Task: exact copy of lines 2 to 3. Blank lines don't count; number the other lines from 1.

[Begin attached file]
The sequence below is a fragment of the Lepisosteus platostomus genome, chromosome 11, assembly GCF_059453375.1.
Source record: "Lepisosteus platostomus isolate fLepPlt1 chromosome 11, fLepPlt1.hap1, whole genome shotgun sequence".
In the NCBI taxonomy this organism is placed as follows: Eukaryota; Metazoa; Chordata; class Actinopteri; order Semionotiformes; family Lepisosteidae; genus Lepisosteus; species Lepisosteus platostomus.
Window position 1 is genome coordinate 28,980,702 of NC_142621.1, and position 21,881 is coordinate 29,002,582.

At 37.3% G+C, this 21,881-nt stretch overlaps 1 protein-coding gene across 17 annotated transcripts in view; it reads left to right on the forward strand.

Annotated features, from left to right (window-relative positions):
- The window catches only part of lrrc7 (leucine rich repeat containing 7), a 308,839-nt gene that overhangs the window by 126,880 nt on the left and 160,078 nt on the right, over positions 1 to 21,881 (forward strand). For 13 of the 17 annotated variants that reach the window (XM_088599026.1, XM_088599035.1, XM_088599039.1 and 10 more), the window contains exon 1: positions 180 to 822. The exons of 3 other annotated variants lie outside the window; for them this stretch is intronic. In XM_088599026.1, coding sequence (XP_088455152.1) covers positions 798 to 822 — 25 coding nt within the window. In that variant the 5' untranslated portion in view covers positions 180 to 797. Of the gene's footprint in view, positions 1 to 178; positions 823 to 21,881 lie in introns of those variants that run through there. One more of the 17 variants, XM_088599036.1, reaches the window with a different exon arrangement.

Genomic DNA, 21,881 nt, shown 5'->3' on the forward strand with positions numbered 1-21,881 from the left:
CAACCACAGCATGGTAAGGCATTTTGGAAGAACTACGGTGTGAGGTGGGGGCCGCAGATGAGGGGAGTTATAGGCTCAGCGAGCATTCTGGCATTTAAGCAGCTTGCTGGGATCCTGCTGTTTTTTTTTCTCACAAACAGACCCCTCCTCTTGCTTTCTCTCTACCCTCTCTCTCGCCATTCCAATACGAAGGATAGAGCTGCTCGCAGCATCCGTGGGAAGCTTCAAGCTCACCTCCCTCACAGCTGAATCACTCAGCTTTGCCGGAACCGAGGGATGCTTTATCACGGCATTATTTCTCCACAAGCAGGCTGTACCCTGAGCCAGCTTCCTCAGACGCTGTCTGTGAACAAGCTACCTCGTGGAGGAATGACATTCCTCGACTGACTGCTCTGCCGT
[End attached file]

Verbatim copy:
Source record: "Lepisosteus platostomus isolate fLepPlt1 chromosome 11, fLepPlt1.hap1, whole genome shotgun sequence".
In the NCBI taxonomy this organism is placed as follows: Eukaryota; Metazoa; Chordata; class Actinopteri; order Semionotiformes; family Lepisosteidae; genus Lepisosteus; species Lepisosteus platostomus.